June 16, 2019

Are We There Yet, Davey?

June 27, 2011 by · Leave a Comment 

As if in answer to Jim Riggleman, the Nationals gave Davey Johnson a contract that keeps him with the organization through 2013. He manages out 2011 and is in charge of finding a permanent manager. Yet that resolution to the immediate crisis leaves so many things still un-resolved. Who will manage in 2012? Will Davey Johnson be like Dick Cheney when he was put in charge of George Bush’s VP search team in 2000?

If Davey Johnson had been the manager in waiting, the sword of Damocles hanging over Jim Riggleman’s head, then he would have been given the long-term contract Riggleman was asking for, but did not deserve. So, Nationals fans are still left to wonder who is in charge. Like kids in the back seat, fans are left to ask, “Are we there yet?” What does the hiring of Davey Johnson really say about that?

What Johnson represents is one more brick in a well-constructed foundation wall. Since the departure of Jim Bowden the Nationals have slowly, but with increasing certainty, been shoring up what they found after the last vestiges of the MLB, Inc. management team left town. They replaced Cristian Guzman with Ian Desmond. Jose Vidro is now Danny Espinosa. Brian Schneider is Wilson Ramos.

Move around the diamond and the team has consistently upgraded the pieces. Based on the recent trends it looks as if they are building a winner. Davey Johnson, regardless his tenure, only continues that process.

There are aspects of Johnson as manager that will be a welcome change for the team. He has a southerner’s gracious demeanor, sharply contrasting the tight-lipped–though another word could just as easily apply–approach that prevailed under Manny Acta and Jim Riggleman.

I met Johnson this spring. Chip Greene, Greene’s daughter, and I were on the field at Hagerstown, MD for the ‘meet and greet’ that featured Bryce Harper just days before the beginning of the 2011 season. Also on the field that day were some of the Nationals brass including Davey Johnson. The kids were all over Harper and so Chip and I maneuvered ourselves into range of the famous Orioles 2nd baseman hoping to get our shot.

Johnson saw us coming and gave us a big smile that put Chip and I immediately at ease. We shook hands and Chip peppered Johnson with questions about Davey’s playing days in Baltimore. I just grinned and nodded a lot.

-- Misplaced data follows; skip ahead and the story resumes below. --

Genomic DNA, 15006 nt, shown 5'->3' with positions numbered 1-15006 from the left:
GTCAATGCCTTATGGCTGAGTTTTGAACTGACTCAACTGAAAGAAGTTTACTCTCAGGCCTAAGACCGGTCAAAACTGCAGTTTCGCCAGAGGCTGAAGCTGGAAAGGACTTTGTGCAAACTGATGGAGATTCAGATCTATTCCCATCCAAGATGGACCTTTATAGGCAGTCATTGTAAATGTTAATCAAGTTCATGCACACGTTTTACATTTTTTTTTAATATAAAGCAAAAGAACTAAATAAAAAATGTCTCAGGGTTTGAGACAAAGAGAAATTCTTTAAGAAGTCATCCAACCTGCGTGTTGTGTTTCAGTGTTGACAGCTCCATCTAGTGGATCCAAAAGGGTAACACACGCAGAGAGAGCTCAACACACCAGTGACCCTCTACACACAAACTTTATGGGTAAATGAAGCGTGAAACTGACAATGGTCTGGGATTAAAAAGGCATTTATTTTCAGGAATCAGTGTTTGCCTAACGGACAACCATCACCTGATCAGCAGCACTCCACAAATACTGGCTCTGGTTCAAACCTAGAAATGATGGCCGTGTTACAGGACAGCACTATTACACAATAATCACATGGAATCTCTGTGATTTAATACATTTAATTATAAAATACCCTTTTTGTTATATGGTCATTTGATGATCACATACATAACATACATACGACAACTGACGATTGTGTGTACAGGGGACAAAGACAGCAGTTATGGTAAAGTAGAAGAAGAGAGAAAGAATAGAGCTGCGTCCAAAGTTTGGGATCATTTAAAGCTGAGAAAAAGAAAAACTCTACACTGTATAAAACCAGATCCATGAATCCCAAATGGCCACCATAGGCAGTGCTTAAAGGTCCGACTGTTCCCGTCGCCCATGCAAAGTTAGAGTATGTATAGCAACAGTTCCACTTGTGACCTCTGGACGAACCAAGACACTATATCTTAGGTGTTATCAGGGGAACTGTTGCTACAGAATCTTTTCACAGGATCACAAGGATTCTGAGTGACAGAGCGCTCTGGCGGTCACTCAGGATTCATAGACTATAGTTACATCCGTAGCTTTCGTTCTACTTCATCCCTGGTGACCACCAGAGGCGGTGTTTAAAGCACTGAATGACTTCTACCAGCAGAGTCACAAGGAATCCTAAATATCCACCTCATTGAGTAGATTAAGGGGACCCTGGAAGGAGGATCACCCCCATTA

If I had a brain in my head, I would have asked him about playing with Hank Aaron the year the great slugger broke the Babe’s record. When I got home I rehearsed all the things I “might” have said. “What was it like to be on the field that day?” Or “What was it like to hit more home runs in 1973 than one of the greatest sluggers ever to play the game?”

Davey Johnson started his career as a winner, playing his rookie season on the 1966 Baltimore Orioles who won the American League pennant and World Series championship. He shared the infield with Luis Aparicio and Brooks Robinson, two of the finest ever to play the game. His career was notable for the four World Series appearances he made with the Orioles during their great run.

As a manager he has been similarly associated with winning organizations, leading the Mets during their best years in the 1980’s and the Orioles when they briefly flirted with contender status in the 1990’s.

When you look at the current managers, few have a better record than Johnson’s. His .564 winning percentage is better than any existing manager’s, except Joe Girardi’s and it ranks him among the top 20 in Major League history. He has not managed as long and successfully as Tony LaRussa, but among the current crop of MLB managers, Davey Johnson has few peers.

Having Johnson as manager cannot be a bad thing even if only for half a season.

We discussed the issue of Johnson as manager with several people that day in Hagerstown. The consensus was that he would be crazy to take on the headaches of managing when he had the perfect job right now. He can dictate his schedule to some degree, work in a golf game whenever he wants one. I expect he gives that up grudgingly and only if the next few months are satisfying will Davey Johnson consider taking the job on a longer term basis.

I hope that proves the case, that the Nationals play well under Johnson and a bond forms that cannot so easily be broken. But whether Davey Johnson starts the 2012 season in the Washington dugout or not, he will have paved the way for a better manager than Jim Riggleman. And whoever is in charge to start the 2012 season will have a pretty fair chance of competing in the NL East for the work Johnson puts in to instill a winning spirit among the young Nationals players this season.

Will we be there yet?  Maybe not, but we are definitely getting closer all the time.

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